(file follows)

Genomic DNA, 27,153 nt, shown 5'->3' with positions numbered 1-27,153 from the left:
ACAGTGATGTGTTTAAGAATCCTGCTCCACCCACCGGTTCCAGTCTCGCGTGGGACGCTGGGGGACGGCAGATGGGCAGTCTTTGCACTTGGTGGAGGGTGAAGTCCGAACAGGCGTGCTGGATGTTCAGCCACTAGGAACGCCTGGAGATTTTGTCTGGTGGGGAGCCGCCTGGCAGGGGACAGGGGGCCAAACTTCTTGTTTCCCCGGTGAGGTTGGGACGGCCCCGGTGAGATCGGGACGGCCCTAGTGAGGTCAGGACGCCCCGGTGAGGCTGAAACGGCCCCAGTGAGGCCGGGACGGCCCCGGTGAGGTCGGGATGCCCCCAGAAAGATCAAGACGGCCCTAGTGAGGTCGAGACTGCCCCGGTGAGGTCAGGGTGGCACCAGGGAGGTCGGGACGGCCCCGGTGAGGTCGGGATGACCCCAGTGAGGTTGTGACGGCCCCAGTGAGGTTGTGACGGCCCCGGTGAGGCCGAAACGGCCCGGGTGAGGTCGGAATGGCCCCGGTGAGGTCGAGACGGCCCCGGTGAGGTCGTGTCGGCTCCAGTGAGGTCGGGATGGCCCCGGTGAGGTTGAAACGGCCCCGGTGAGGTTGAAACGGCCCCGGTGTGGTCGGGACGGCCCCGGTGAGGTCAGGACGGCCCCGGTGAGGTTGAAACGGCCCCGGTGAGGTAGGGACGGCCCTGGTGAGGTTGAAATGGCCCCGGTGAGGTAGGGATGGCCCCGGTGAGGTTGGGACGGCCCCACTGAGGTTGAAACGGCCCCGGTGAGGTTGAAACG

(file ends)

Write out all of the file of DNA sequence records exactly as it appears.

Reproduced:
Genomic DNA, 27,153 nt, shown 5'->3' with positions numbered 1-27,153 from the left:
ACAGTGATGTGTTTAAGAATCCTGCTCCACCCACCGGTTCCAGTCTCGCGTGGGACGCTGGGGGACGGCAGATGGGCAGTCTTTGCACTTGGTGGAGGGTGAAGTCCGAACAGGCGTGCTGGATGTTCAGCCACTAGGAACGCCTGGAGATTTTGTCTGGTGGGGAGCCGCCTGGCAGGGGACAGGGGGCCAAACTTCTTGTTTCCCCGGTGAGGTTGGGACGGCCCCGGTGAGATCGGGACGGCCCTAGTGAGGTCAGGACGCCCCGGTGAGGCTGAAACGGCCCCAGTGAGGCCGGGACGGCCCCGGTGAGGTCGGGATGCCCCCAGAAAGATCAAGACGGCCCTAGTGAGGTCGAGACTGCCCCGGTGAGGTCAGGGTGGCACCAGGGAGGTCGGGACGGCCCCGGTGAGGTCGGGATGACCCCAGTGAGGTTGTGACGGCCCCAGTGAGGTTGTGACGGCCCCGGTGAGGCCGAAACGGCCCGGGTGAGGTCGGAATGGCCCCGGTGAGGTCGAGACGGCCCCGGTGAGGTCGTGTCGGCTCCAGTGAGGTCGGGATGGCCCCGGTGAGGTTGAAACGGCCCCGGTGAGGTTGAAACGGCCCCGGTGTGGTCGGGACGGCCCCGGTGAGGTCAGGACGGCCCCGGTGAGGTTGAAACGGCCCCGGTGAGGTAGGGACGGCCCTGGTGAGGTTGAAATGGCCCCGGTGAGGTAGGGATGGCCCCGGTGAGGTTGGGACGGCCCCACTGAGGTTGAAACGGCCCCGGTGAGGTTGAAACG